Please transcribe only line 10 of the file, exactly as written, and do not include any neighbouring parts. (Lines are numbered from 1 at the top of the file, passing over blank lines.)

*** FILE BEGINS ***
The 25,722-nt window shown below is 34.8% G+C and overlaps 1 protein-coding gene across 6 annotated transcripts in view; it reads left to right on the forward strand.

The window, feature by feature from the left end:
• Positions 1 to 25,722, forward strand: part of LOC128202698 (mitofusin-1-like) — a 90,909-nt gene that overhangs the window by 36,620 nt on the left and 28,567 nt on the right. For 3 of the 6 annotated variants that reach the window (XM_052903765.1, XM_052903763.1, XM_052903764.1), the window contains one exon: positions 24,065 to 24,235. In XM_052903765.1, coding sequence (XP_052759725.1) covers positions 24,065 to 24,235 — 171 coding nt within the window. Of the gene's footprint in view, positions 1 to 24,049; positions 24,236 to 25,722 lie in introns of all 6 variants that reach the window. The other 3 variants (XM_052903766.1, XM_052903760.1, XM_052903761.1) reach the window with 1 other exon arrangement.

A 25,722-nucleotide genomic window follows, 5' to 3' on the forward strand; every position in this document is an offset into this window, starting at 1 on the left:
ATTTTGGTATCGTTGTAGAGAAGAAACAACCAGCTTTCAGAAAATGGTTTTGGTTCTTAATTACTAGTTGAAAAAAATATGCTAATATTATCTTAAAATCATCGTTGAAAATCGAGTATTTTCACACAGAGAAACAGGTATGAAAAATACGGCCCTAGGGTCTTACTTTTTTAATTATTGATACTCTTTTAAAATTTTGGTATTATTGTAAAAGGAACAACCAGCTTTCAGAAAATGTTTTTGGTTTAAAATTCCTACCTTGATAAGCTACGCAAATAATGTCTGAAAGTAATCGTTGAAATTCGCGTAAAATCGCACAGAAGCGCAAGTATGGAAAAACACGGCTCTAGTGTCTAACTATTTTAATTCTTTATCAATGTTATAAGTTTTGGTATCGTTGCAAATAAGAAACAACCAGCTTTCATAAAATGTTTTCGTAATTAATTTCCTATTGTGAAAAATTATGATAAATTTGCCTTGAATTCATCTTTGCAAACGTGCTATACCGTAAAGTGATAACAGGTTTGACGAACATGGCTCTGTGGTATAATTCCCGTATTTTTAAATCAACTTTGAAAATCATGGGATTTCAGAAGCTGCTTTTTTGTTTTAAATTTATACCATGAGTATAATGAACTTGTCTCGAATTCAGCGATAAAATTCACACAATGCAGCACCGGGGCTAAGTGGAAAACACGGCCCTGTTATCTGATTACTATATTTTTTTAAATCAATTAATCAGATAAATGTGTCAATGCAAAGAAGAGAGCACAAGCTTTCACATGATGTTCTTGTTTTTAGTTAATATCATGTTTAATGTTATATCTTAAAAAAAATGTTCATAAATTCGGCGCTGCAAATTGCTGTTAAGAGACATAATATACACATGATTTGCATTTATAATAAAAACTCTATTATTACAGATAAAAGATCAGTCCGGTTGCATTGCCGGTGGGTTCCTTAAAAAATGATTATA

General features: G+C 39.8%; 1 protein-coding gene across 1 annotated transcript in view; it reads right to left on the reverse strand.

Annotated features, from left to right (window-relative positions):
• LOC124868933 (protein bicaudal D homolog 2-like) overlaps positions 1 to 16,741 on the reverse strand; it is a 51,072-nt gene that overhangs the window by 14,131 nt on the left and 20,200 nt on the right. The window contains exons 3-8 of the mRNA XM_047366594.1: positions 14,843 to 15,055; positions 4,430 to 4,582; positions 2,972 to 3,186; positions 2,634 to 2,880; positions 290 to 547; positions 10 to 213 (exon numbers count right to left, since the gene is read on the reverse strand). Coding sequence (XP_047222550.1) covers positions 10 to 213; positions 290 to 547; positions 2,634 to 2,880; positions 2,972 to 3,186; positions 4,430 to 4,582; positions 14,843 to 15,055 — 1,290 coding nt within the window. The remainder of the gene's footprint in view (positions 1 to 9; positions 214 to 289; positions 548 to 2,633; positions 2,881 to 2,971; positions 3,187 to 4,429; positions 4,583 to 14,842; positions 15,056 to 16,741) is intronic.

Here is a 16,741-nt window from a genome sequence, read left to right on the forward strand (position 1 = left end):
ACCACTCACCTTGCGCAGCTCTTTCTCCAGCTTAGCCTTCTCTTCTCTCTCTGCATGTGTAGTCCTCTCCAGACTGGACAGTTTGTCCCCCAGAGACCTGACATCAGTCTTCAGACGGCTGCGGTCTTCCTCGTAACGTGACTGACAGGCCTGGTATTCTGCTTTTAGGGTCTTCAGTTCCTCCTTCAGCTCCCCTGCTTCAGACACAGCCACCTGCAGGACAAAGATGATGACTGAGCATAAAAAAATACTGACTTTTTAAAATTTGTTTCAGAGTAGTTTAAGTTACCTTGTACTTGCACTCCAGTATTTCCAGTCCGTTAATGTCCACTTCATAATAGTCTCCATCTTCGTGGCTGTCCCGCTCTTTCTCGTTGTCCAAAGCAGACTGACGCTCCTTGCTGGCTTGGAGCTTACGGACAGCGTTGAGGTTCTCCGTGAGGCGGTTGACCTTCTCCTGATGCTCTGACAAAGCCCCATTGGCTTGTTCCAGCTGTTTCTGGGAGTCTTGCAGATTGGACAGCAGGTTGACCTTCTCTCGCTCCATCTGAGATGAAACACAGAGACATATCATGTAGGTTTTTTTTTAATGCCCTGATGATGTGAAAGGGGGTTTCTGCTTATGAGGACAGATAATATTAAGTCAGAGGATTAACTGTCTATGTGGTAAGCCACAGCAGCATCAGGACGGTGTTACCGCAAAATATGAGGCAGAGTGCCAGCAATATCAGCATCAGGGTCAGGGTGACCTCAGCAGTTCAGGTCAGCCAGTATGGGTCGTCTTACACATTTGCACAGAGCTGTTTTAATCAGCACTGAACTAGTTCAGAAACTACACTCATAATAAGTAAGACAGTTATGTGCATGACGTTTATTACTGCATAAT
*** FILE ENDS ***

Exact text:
ACCACTCACCTTGCGCAGCTCTTTCTCCAGCTTAGCCTTCTCTTCTCTCTCTGCATGTGTAGTCCTCTCCAGACTGGACAGTTTGTCCCCCAGAGACCTGACATCAGTCTTCAGACGGCTGCGGTCTTCCTCGTAACGTGACTGACAGGCCTGGTATTCTGCTTTTAGGGTCTTCAGTTCCTCCTTCAGCTCCCCTGCTTCAGACACAGCCACCTGCAGGACAAAGATGATGACTGAGCATAAAAAAATACTGACTTTTTAAAATTTGTTTCAGAGTAGTTTAAGTTACCTTGTACTTGCACTCCAGTATTTCCAGTCCGTTAATGTCCACTTCATAATAGTCTCCATCTTCGTGGCTGTCCCGCTCTTTCTCGTTGTCCAAAGCAGACTGACGCTCCTTGCTGGCTTGGAGCTTACGGACAGCGTTGAGGTTCTCCGTGAGGCGGTTGACCTTCTCCTGATGCTCTGACAAAGCCCCATTGGCTTGTTCCAGCTGTTTCTGGGAGTCTTGCAGATTGGACAGCAGGTTGACCTTCTCTCGCTCCATCTGAGATGAAACACAGAGACATATCATGTAGGTTTTTTTTTAATGCCCTGATGATGTGAAAGGGGGTTTCTGCTTATGAGGACAGATAATATTAAGTCAGAGGATTAACTGTCTATGTGGTAAGCCACAGCAGCATCAGGACGGTGTTACCGCAAAATATGAGGCAGAGTGCCAGCAATATCAGCATCAGGGTCAGGGTGACCTCAGCAGTTCAGGTCAGCCAGTATGGGTCGTCTTACACATTTGCACAGAGCTGTTTTAATCAGCACTGAACTAGTTCAGAAACTACACTCATAATAAGTAAGACAGTTATGTGCATGACGTTTATTACTGCATAAT